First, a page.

Should I Buy Jewellery Second Hand?

We presently live in the world of recycling. Find something old and turn it into something new. We do it with houses and we do it with furniture but how about jewellery? The short answer is yes!

When you walk into a jewellery shop, you automatically know that there were several stages for that piece to come from underground (the stone and the metal) to the jewellery shop. First it gets mined, then the stone gets cut, then the wholesalers buy, then the jewellers buy and finally, it is made into a piece of jewellery; each step includes a mark-up. This is when you the consumer come along and buy that fantastic piece. What about if we can remove all those steps; wouldn’t it save us a fortune? Definitely.

Today I’m going to focus on second-hand jewellery. Where do we buy second-hand jewellery from? Ebay, Facebook Marketplace, Gumtree, Pawnbrokers amongst many others. Unfortunately, the reality is we live in a high turnover society; we buy, we get bored and we sell; we need money, we sell; divorce, we sell. This is partly why the second-hand market exists.

In all these situations, there are unbelievable bargains out there.  Why, because everyone of those above-mentioned steps have been removed. There is simply the seller who no longer wants the item and the buyer who is looking for a bargain?

But I’m worried it’s not the real deal

Generally speaking, there are several payment options out there including PayPal which offer buyer protection. If you were to buy using this merchant, you should be covered. You can simply take your piece to an NCJV registered valuer and get them to assess the piece. They will provide you with a written valuation which will either confirm what you purchased or advise you that it is not as described at which point you can return the item.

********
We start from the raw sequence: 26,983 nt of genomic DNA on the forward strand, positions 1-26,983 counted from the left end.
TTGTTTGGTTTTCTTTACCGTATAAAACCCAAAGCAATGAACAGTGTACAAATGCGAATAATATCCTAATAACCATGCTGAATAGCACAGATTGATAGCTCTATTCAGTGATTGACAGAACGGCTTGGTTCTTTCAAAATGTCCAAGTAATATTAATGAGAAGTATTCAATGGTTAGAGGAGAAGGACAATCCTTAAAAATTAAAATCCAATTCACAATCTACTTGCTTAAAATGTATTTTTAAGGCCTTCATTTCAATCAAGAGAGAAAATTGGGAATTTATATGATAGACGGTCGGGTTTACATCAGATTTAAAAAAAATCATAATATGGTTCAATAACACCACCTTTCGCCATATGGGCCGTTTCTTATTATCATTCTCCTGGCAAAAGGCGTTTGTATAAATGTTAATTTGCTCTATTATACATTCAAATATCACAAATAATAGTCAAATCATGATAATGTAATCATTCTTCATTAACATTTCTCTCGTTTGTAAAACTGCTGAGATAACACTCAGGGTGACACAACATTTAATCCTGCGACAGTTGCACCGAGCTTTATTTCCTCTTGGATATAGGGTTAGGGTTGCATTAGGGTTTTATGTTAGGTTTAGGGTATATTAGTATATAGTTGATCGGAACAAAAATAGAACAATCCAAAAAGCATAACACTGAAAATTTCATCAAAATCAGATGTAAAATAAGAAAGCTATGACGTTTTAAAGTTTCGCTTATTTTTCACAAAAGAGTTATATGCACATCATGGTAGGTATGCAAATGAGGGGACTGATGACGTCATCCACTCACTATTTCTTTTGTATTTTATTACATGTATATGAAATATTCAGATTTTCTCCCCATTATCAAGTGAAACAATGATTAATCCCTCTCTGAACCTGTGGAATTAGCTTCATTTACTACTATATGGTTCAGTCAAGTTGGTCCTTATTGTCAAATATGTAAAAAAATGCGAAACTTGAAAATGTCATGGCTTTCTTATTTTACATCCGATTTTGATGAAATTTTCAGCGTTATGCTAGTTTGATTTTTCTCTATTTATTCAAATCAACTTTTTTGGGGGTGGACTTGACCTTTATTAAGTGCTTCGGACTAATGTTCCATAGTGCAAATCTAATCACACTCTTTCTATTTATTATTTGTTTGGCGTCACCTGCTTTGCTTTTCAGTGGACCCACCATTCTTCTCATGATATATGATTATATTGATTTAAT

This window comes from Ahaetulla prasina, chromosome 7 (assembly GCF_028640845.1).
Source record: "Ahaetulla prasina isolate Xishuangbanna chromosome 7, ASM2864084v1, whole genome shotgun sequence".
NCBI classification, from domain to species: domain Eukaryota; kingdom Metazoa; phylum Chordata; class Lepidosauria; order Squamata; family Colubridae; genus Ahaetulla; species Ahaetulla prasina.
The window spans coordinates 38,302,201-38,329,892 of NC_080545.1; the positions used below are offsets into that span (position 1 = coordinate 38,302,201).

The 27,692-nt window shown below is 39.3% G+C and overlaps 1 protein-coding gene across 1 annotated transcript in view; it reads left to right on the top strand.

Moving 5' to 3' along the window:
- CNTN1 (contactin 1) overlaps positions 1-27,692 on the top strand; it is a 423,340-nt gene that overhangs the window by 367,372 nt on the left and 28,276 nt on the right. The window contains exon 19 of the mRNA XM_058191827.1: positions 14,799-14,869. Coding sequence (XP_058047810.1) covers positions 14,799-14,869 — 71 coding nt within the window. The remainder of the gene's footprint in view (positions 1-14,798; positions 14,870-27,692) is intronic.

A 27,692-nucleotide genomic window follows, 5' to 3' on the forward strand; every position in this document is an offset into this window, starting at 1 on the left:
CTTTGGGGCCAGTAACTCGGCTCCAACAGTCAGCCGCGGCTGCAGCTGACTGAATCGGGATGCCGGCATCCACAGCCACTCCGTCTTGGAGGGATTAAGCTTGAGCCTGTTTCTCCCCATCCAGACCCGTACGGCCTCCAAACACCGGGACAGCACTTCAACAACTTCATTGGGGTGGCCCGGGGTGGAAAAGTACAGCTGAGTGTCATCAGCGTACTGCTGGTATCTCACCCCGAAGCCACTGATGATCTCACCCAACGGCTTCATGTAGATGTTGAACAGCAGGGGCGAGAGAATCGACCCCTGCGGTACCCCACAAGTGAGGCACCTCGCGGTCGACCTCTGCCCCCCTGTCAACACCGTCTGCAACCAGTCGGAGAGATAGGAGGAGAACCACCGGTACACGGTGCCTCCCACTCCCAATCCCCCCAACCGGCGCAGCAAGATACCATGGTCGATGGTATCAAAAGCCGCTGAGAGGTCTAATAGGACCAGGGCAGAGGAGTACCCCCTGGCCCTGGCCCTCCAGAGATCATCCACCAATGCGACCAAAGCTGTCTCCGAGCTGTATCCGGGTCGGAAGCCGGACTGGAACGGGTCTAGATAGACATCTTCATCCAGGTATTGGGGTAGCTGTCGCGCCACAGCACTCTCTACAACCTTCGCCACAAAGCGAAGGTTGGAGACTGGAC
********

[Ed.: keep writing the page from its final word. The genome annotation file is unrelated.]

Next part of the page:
I found a diamond ring but I don’t like the design.


Jewellery Remodelling, The Journey of a Beloved Piece!

Eleven years ago, Barry met Carrie! They fell in love, Barry proposed and they drove into the sunset. Unfortunately, Barry and Carrie decided it was over. We all told them that no they should work on it but they just wouldn’t listen. Carrie took off her engagement ring, went on Facebook Marketplace and decided to sell it for $2,000, a fraction of the $10,000 she paid all those years ago.

After days on end searching for that beautiful engagement ring, Jim was finding everything out of his budget until he finally found Carrie’s ring. It was a bargain but not the design him and his fiancé Effie wanted. They simply wanted a normal six claw solitaire diamond ring. Any ideas here? Remodel! For a small price, that outdated ring can be remodelled into the piece of your dreams; all for the fraction of the price you may find it elsewhere. And guess what? It will be brand new; you go from the gloom of spending a fortune on an engagement ring to the groom spending more on the honeymoon!

George Ojaimi | Gemmologist
Lecturer at the Gemmological Association of Australia
Registered NCJV Valuer V0355
Director: Jewellery Valuers Melbourne
Director: Premium Jewellery House



Can I have a sapphire instead of a diamond for an engagement ring?

The short answer is YES! But why?

To answer the corundum conundrum, on the MOH’S scale of hardness, the Corundum family (of which sapphire is apart of) is the second hardest naturally occurring material (natural moissanite is harder however the largest ever moissanite discovered was around 0.30ct, so very very small). Leaving us with the corundum family, the question we need to answer is why?

Let’s begin with why sapphire and not diamond?

It’s beautiful and it comes in a large range of colours. It has been popular throughout the ages and most pieces are unique. Diamonds, as beautiful as they can be are unfortunately everywhere; and they look the same; yet, try finding two 3ct Ceylon blue sapphires that look the same! As someone whose task it is to source gemstones, it’s almost impossible! Find two 3ct diamonds that are matching; simple!